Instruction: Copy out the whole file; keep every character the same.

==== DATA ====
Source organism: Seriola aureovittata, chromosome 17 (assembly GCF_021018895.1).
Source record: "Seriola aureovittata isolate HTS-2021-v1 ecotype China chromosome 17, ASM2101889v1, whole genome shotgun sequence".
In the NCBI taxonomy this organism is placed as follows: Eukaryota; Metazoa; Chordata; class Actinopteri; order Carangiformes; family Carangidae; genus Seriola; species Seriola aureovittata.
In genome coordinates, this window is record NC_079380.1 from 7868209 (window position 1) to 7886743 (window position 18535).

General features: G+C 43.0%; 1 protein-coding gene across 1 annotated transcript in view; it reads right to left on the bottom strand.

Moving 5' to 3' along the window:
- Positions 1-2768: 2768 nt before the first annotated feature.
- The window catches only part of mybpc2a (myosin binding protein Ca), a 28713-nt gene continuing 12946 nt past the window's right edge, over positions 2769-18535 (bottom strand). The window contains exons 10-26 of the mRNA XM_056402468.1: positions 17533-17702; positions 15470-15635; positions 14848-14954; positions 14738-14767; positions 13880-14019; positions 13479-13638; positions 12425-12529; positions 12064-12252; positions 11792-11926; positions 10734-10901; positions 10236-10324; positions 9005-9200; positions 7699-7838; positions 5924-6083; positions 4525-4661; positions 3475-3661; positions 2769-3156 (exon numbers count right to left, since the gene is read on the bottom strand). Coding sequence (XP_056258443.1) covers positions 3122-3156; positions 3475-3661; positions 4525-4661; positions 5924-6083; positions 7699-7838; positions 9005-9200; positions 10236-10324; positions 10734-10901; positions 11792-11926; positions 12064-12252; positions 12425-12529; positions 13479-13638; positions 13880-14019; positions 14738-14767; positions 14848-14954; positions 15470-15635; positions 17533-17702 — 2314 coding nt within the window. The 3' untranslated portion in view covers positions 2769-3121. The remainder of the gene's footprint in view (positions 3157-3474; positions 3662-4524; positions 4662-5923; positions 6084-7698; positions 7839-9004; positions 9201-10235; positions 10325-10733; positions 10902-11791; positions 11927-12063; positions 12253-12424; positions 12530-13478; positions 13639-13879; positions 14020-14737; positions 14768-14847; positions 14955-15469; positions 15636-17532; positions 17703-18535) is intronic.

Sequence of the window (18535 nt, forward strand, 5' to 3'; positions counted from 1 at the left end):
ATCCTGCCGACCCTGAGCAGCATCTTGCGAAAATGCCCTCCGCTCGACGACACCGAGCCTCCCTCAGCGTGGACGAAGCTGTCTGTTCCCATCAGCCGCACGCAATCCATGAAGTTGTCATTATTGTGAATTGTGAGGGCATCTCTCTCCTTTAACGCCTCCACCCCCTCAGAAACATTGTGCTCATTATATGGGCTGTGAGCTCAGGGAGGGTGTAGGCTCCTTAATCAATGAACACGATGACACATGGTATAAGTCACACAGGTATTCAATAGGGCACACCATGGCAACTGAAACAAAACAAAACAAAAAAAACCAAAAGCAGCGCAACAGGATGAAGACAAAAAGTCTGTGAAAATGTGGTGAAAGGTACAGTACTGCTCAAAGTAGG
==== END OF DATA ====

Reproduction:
Source organism: Seriola aureovittata, chromosome 17 (assembly GCF_021018895.1).
Source record: "Seriola aureovittata isolate HTS-2021-v1 ecotype China chromosome 17, ASM2101889v1, whole genome shotgun sequence".
In the NCBI taxonomy this organism is placed as follows: Eukaryota; Metazoa; Chordata; class Actinopteri; order Carangiformes; family Carangidae; genus Seriola; species Seriola aureovittata.
In genome coordinates, this window is record NC_079380.1 from 7868209 (window position 1) to 7886743 (window position 18535).

General features: G+C 43.0%; 1 protein-coding gene across 1 annotated transcript in view; it reads right to left on the bottom strand.

Moving 5' to 3' along the window:
- Positions 1-2768: 2768 nt before the first annotated feature.
- The window catches only part of mybpc2a (myosin binding protein Ca), a 28713-nt gene continuing 12946 nt past the window's right edge, over positions 2769-18535 (bottom strand). The window contains exons 10-26 of the mRNA XM_056402468.1: positions 17533-17702; positions 15470-15635; positions 14848-14954; positions 14738-14767; positions 13880-14019; positions 13479-13638; positions 12425-12529; positions 12064-12252; positions 11792-11926; positions 10734-10901; positions 10236-10324; positions 9005-9200; positions 7699-7838; positions 5924-6083; positions 4525-4661; positions 3475-3661; positions 2769-3156 (exon numbers count right to left, since the gene is read on the bottom strand). Coding sequence (XP_056258443.1) covers positions 3122-3156; positions 3475-3661; positions 4525-4661; positions 5924-6083; positions 7699-7838; positions 9005-9200; positions 10236-10324; positions 10734-10901; positions 11792-11926; positions 12064-12252; positions 12425-12529; positions 13479-13638; positions 13880-14019; positions 14738-14767; positions 14848-14954; positions 15470-15635; positions 17533-17702 — 2314 coding nt within the window. The 3' untranslated portion in view covers positions 2769-3121. The remainder of the gene's footprint in view (positions 3157-3474; positions 3662-4524; positions 4662-5923; positions 6084-7698; positions 7839-9004; positions 9201-10235; positions 10325-10733; positions 10902-11791; positions 11927-12063; positions 12253-12424; positions 12530-13478; positions 13639-13879; positions 14020-14737; positions 14768-14847; positions 14955-15469; positions 15636-17532; positions 17703-18535) is intronic.

Sequence of the window (18535 nt, forward strand, 5' to 3'; positions counted from 1 at the left end):
ATCCTGCCGACCCTGAGCAGCATCTTGCGAAAATGCCCTCCGCTCGACGACACCGAGCCTCCCTCAGCGTGGACGAAGCTGTCTGTTCCCATCAGCCGCACGCAATCCATGAAGTTGTCATTATTGTGAATTGTGAGGGCATCTCTCTCCTTTAACGCCTCCACCCCCTCAGAAACATTGTGCTCATTATATGGGCTGTGAGCTCAGGGAGGGTGTAGGCTCCTTAATCAATGAACACGATGACACATGGTATAAGTCACACAGGTATTCAATAGGGCACACCATGGCAACTGAAACAAAACAAAACAAAAAAAACCAAAAGCAGCGCAACAGGATGAAGACAAAAAGTCTGTGAAAATGTGGTGAAAGGTACAGTACTGCTCAAAGTAGG